Our picto images

The Pictogram system includes several classes of words. The emphasis is on nouns and verbs, but the system also accommodates pronouns, adjectives, numerals, conjunctions, prepositions, interjections and adverbs.

Consistent design helps comprehension. Pictogram users must intuitively experience a formal structure in the system. The Picto images for various parts of the body are examples of this.

Sample form structure

The days in Pictogram have their own color. The colors are according to an accepted system used in Sweden. The pictogram image for the word "day" is a sun with a wave below. Each day have their own corresponding color of the wave.

Why black & white and simple?

We prefer reading letters that are ordinary, black and simple to letters that are Why? Well, ordinary letters make the text easier to read. Pictogram is a quick-to-read visual language.

Pictogram was designed to cater for the difficulties that can be caused by cognitive disorders. So Picto images are black & white and highly stylised – only information-bearing pictorial elements are included.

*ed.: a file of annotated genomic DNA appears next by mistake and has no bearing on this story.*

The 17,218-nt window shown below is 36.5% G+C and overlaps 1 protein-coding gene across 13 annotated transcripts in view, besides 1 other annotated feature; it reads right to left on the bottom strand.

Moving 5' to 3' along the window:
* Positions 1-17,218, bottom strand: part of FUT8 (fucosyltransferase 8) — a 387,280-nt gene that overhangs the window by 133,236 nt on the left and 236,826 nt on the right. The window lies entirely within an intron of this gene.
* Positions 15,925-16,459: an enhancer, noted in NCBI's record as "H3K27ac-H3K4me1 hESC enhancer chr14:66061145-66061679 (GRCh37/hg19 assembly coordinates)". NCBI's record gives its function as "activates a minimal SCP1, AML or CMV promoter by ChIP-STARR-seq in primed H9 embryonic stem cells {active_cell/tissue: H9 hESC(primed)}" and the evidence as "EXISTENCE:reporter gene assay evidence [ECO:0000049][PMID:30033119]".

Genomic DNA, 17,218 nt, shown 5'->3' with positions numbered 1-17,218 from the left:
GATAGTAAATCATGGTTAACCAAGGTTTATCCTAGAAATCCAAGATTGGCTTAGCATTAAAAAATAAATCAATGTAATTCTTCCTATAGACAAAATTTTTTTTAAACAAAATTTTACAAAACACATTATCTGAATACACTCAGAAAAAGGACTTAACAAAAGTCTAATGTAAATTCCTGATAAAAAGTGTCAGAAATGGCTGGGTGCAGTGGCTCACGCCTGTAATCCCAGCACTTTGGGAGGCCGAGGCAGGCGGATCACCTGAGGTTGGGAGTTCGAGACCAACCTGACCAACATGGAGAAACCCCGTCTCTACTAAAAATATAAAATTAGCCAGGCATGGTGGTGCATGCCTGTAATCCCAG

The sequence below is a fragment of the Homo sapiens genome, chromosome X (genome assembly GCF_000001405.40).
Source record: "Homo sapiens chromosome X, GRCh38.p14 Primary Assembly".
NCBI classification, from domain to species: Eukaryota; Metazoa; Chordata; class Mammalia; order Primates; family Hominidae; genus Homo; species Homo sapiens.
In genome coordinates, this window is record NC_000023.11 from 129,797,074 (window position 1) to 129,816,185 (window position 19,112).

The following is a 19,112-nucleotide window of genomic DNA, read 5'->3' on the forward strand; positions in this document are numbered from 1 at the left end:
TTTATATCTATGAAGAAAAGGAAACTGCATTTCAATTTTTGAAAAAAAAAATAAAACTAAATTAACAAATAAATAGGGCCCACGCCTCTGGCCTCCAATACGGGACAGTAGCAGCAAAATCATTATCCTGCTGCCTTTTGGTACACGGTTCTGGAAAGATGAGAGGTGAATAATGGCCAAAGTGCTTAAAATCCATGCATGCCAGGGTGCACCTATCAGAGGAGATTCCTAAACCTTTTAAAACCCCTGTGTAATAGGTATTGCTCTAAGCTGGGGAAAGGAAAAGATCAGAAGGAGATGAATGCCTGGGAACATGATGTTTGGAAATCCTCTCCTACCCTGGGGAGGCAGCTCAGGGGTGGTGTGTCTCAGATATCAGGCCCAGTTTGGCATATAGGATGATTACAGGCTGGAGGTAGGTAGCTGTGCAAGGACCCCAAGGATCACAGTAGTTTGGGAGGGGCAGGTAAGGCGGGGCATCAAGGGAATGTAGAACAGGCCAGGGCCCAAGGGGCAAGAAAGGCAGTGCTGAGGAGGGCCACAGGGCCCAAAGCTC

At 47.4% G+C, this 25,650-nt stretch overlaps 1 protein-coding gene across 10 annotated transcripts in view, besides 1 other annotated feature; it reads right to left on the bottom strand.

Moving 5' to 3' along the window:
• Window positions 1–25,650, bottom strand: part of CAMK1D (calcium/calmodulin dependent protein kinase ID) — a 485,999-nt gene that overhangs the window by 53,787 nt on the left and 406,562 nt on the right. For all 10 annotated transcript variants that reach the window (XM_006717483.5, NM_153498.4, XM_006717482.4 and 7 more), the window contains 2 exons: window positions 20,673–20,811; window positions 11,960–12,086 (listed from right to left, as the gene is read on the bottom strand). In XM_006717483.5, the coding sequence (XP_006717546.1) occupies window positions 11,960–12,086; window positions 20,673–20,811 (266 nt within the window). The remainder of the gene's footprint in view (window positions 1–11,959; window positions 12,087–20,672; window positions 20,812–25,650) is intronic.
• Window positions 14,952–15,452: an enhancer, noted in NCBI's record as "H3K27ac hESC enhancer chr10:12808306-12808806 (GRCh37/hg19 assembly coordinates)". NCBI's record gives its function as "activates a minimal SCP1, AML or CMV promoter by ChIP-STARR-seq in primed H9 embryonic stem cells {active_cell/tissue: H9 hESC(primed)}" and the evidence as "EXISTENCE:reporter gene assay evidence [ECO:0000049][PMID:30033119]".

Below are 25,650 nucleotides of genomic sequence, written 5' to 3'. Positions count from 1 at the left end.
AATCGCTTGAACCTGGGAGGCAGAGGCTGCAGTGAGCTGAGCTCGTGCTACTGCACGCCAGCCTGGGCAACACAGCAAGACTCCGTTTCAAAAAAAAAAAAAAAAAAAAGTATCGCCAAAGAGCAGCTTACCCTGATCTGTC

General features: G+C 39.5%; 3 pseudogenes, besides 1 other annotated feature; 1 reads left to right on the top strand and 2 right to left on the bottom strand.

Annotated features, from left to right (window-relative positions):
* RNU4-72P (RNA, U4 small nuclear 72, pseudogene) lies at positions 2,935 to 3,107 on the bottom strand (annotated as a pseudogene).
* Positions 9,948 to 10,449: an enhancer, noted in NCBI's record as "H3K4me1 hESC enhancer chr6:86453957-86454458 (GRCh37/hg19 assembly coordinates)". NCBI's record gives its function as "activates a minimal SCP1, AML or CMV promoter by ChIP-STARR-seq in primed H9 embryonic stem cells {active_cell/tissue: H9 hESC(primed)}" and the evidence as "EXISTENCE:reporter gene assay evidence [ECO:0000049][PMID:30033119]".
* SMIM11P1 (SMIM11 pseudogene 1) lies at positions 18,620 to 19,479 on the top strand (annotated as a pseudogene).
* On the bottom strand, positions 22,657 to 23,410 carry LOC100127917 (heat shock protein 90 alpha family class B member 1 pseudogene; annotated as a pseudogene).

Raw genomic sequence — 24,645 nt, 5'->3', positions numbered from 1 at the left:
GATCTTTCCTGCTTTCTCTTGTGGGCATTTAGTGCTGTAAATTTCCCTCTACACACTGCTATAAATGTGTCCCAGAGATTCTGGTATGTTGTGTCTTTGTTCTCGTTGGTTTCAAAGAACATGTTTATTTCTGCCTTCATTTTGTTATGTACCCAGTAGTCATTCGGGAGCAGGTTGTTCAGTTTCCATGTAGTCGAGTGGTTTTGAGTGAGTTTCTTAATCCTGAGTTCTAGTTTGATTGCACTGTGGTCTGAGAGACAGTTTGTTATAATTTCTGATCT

Picto images comprise two elements: drawn images and text. The drawn image always has a differentiating shape and a "hook" – a clue to the meaning. The text states which word the Picto image represents and is positioned at the top.

But pictures can be ambiguous – the meaning is not always obvious. A degree of learning is thus required in order to get started and begin using the Picto images, i.e. writing so other people understand it and being able to read what others have written.

You can start with how to learn new words - how do you teach a young child to say "light"? Some picto images are simple and directly readable while others must be linked to situations or known concepts. Often the picto image needs to be displayed and used in many different situations while learning.

Pictogram is one of many written languages – not as nuanced and rich in vocabulary, but for its users it can open up new worlds. You gain a linguistic community.

The design of the images has developed over the years. The degree of stylisation has increased and the number of pictorial elements has decreased. This gives certain Picto images a more general meaning. For example, "pour" now stands for more than pouring into a glass.

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